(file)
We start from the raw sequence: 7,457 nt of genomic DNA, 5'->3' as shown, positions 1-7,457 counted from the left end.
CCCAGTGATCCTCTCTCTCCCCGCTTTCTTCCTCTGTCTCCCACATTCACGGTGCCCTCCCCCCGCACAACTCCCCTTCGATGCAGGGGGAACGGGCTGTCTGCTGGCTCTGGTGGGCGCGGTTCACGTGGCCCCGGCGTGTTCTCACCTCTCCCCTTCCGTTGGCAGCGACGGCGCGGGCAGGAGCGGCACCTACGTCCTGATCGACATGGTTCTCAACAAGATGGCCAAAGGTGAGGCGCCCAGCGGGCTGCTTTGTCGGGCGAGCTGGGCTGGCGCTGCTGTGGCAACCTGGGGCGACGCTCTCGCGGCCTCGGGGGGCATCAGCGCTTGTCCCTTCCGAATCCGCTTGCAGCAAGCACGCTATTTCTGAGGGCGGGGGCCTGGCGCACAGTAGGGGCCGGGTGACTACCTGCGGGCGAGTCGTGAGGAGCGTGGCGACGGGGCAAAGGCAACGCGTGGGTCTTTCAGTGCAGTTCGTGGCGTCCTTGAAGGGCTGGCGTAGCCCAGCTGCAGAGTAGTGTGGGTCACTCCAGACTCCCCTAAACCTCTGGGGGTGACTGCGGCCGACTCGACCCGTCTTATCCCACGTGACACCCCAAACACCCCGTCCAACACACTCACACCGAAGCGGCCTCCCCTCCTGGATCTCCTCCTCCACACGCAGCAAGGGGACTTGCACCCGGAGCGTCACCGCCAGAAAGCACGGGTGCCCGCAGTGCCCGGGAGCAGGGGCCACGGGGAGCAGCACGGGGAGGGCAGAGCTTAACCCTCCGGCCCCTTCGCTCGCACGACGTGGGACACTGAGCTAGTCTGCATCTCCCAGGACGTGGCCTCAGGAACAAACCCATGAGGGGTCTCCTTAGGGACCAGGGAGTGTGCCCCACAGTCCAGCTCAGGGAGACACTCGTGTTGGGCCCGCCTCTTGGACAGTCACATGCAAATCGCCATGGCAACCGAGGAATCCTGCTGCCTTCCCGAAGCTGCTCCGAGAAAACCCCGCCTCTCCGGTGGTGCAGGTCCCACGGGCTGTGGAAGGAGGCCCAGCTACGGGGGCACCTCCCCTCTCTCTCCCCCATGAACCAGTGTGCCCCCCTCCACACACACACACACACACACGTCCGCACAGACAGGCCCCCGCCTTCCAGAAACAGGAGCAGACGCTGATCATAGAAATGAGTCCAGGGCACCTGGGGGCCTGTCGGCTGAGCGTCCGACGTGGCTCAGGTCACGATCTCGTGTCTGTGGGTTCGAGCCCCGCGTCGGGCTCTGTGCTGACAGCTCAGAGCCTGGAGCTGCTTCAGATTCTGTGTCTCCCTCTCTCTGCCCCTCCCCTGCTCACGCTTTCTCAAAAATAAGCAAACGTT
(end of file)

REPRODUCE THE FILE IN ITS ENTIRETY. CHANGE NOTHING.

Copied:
We start from the raw sequence: 7,457 nt of genomic DNA, 5'->3' as shown, positions 1-7,457 counted from the left end.
CCCAGTGATCCTCTCTCTCCCCGCTTTCTTCCTCTGTCTCCCACATTCACGGTGCCCTCCCCCCGCACAACTCCCCTTCGATGCAGGGGGAACGGGCTGTCTGCTGGCTCTGGTGGGCGCGGTTCACGTGGCCCCGGCGTGTTCTCACCTCTCCCCTTCCGTTGGCAGCGACGGCGCGGGCAGGAGCGGCACCTACGTCCTGATCGACATGGTTCTCAACAAGATGGCCAAAGGTGAGGCGCCCAGCGGGCTGCTTTGTCGGGCGAGCTGGGCTGGCGCTGCTGTGGCAACCTGGGGCGACGCTCTCGCGGCCTCGGGGGGCATCAGCGCTTGTCCCTTCCGAATCCGCTTGCAGCAAGCACGCTATTTCTGAGGGCGGGGGCCTGGCGCACAGTAGGGGCCGGGTGACTACCTGCGGGCGAGTCGTGAGGAGCGTGGCGACGGGGCAAAGGCAACGCGTGGGTCTTTCAGTGCAGTTCGTGGCGTCCTTGAAGGGCTGGCGTAGCCCAGCTGCAGAGTAGTGTGGGTCACTCCAGACTCCCCTAAACCTCTGGGGGTGACTGCGGCCGACTCGACCCGTCTTATCCCACGTGACACCCCAAACACCCCGTCCAACACACTCACACCGAAGCGGCCTCCCCTCCTGGATCTCCTCCTCCACACGCAGCAAGGGGACTTGCACCCGGAGCGTCACCGCCAGAAAGCACGGGTGCCCGCAGTGCCCGGGAGCAGGGGCCACGGGGAGCAGCACGGGGAGGGCAGAGCTTAACCCTCCGGCCCCTTCGCTCGCACGACGTGGGACACTGAGCTAGTCTGCATCTCCCAGGACGTGGCCTCAGGAACAAACCCATGAGGGGTCTCCTTAGGGACCAGGGAGTGTGCCCCACAGTCCAGCTCAGGGAGACACTCGTGTTGGGCCCGCCTCTTGGACAGTCACATGCAAATCGCCATGGCAACCGAGGAATCCTGCTGCCTTCCCGAAGCTGCTCCGAGAAAACCCCGCCTCTCCGGTGGTGCAGGTCCCACGGGCTGTGGAAGGAGGCCCAGCTACGGGGGCACCTCCCCTCTCTCTCCCCCATGAACCAGTGTGCCCCCCTCCACACACACACACACACACACGTCCGCACAGACAGGCCCCCGCCTTCCAGAAACAGGAGCAGACGCTGATCATAGAAATGAGTCCAGGGCACCTGGGGGCCTGTCGGCTGAGCGTCCGACGTGGCTCAGGTCACGATCTCGTGTCTGTGGGTTCGAGCCCCGCGTCGGGCTCTGTGCTGACAGCTCAGAGCCTGGAGCTGCTTCAGATTCTGTGTCTCCCTCTCTCTGCCCCTCCCCTGCTCACGCTTTCTCAAAAATAAGCAAACGTT